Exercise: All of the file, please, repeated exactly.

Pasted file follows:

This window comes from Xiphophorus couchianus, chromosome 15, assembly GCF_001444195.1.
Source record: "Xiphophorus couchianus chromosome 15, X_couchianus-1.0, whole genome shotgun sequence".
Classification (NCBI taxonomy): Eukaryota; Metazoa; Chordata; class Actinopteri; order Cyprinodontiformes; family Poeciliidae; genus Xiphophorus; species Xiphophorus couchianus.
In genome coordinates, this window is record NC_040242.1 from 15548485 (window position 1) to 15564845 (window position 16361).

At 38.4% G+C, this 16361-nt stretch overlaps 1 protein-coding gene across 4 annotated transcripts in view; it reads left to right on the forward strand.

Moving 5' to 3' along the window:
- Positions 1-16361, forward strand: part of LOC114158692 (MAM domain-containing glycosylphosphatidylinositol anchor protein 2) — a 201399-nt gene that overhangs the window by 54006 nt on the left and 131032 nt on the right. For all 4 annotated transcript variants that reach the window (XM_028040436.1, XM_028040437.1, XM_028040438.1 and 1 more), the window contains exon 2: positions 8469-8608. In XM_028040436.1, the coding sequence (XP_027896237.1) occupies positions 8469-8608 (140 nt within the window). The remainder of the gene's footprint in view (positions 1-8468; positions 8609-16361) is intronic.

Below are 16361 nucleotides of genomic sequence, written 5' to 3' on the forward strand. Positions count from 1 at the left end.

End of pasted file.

This window comes from Xiphophorus couchianus, chromosome 15, assembly GCF_001444195.1.
Source record: "Xiphophorus couchianus chromosome 15, X_couchianus-1.0, whole genome shotgun sequence".
Classification (NCBI taxonomy): Eukaryota; Metazoa; Chordata; class Actinopteri; order Cyprinodontiformes; family Poeciliidae; genus Xiphophorus; species Xiphophorus couchianus.
In genome coordinates, this window is record NC_040242.1 from 15548485 (window position 1) to 15564845 (window position 16361).

At 38.4% G+C, this 16361-nt stretch overlaps 1 protein-coding gene across 4 annotated transcripts in view; it reads left to right on the forward strand.

Moving 5' to 3' along the window:
- Positions 1-16361, forward strand: part of LOC114158692 (MAM domain-containing glycosylphosphatidylinositol anchor protein 2) — a 201399-nt gene that overhangs the window by 54006 nt on the left and 131032 nt on the right. For all 4 annotated transcript variants that reach the window (XM_028040436.1, XM_028040437.1, XM_028040438.1 and 1 more), the window contains exon 2: positions 8469-8608. In XM_028040436.1, the coding sequence (XP_027896237.1) occupies positions 8469-8608 (140 nt within the window). The remainder of the gene's footprint in view (positions 1-8468; positions 8609-16361) is intronic.

Below are 16361 nucleotides of genomic sequence, written 5' to 3' on the forward strand. Positions count from 1 at the left end.